Kyaukpyu, though a natural port, lacks modern port facilities and both China and Myanmar wish to upgrade it into a modern harbour. Let us name this project CMEC or China Myanmar Economic Corridor that would give China a direct access to the Bay of Bengal and then on to the Indian Ocean. This would be a much-shorter bypass of the sea-route via the choke point of the Malacca Straits, which can be easily closed to traffic in the event of hostility. Kyaukpyu lies 300 km to the west of Myanmar’s capital, Naypyidaw, and would be an alternative to the overworked Yangon port, whereas Kunming in Yunnan is much closer to the enormous population-centres of coastal China than Kashgar in Xinjiang. As such Kyaukpyu is at least as important to China as Gwadar of Pakistan. The project would be executed by the state-backed Citic Construction Company of China.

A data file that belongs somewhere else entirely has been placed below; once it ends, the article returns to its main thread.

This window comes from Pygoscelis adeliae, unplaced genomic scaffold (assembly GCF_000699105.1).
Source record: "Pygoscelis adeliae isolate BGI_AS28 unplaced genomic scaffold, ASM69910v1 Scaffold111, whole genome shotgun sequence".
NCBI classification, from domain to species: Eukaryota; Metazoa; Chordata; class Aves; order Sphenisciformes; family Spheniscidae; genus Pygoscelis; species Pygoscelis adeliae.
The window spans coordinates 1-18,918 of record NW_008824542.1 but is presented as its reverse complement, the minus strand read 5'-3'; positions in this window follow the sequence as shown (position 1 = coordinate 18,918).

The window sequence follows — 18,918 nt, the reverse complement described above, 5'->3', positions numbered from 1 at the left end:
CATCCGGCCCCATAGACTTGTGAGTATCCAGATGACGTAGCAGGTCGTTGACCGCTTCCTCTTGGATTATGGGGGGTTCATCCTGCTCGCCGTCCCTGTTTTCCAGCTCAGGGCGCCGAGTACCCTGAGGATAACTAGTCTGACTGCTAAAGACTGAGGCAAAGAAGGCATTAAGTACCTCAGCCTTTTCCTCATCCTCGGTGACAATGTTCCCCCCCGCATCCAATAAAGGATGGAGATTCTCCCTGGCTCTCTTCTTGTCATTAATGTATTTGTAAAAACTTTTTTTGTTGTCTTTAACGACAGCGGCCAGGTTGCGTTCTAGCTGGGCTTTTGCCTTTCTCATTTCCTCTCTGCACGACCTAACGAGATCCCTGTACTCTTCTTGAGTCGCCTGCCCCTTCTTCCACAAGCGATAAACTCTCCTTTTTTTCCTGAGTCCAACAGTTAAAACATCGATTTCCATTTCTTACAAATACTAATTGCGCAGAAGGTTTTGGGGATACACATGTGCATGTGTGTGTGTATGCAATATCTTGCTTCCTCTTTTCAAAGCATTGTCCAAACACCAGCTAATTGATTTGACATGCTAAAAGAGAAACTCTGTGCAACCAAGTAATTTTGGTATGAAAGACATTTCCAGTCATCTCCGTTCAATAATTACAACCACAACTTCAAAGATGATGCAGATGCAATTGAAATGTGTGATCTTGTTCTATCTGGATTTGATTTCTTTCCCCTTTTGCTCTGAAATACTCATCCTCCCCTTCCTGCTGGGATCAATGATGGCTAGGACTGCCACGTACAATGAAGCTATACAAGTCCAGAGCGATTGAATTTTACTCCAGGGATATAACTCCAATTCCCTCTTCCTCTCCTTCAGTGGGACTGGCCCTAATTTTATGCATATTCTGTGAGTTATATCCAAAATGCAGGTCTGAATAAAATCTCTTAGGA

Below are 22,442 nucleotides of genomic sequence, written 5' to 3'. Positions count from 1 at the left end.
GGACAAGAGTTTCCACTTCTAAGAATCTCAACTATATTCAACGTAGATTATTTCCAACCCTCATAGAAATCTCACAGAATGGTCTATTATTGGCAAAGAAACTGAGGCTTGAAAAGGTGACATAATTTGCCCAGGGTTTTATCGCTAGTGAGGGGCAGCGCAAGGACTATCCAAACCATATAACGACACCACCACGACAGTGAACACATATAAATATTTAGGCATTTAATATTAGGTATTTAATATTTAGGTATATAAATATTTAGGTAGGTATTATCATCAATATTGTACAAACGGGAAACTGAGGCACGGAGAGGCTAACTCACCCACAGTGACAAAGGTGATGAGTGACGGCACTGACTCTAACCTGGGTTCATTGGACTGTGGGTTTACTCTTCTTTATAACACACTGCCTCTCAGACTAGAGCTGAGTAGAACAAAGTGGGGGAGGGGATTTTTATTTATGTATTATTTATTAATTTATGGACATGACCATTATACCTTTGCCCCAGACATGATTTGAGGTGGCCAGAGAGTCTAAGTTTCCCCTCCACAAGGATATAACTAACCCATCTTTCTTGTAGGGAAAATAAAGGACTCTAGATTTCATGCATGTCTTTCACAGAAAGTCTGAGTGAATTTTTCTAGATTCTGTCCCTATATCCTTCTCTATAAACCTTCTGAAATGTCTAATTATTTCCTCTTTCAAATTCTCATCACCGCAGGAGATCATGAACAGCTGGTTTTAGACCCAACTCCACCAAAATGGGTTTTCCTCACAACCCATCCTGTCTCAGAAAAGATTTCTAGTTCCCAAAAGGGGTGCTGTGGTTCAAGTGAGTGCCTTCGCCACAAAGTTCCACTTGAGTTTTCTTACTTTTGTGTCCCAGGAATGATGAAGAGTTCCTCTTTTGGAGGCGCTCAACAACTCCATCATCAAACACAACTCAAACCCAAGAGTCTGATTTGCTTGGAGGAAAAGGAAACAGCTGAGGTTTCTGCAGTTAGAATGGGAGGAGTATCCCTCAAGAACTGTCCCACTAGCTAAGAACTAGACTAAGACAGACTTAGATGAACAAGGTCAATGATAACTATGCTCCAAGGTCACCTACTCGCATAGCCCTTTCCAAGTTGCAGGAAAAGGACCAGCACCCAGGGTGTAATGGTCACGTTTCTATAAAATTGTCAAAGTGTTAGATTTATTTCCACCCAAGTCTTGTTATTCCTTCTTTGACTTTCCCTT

However, there is yet some distance between the cup and the lip, since Myanmar has been troubled by a second thought, as John Reed in Yangon writes, ‘Myanmar Reviews $9 billion China-backed Port Project on Cost Concerns’, in the Financial Times, June 4, 2018, courtesy Reuter. Sean Turnwell, an Australian academic from the Macquarie University, Advisor to Myanmar on economic affairs, says that the project would be a valuable addition to Myanmar’s infrastructure, but it is massively overpriced; there is a danger that with a small current GDP (Gross Domestic Product), the debt burden would be a whopping three per cent of the GDP, and Myanmar may not be able to repay. Then Kyaukpyu could become a 99-year Chinese lease-hold a la Hambantota of Sri Lanka, with attendant consequences of colonisation.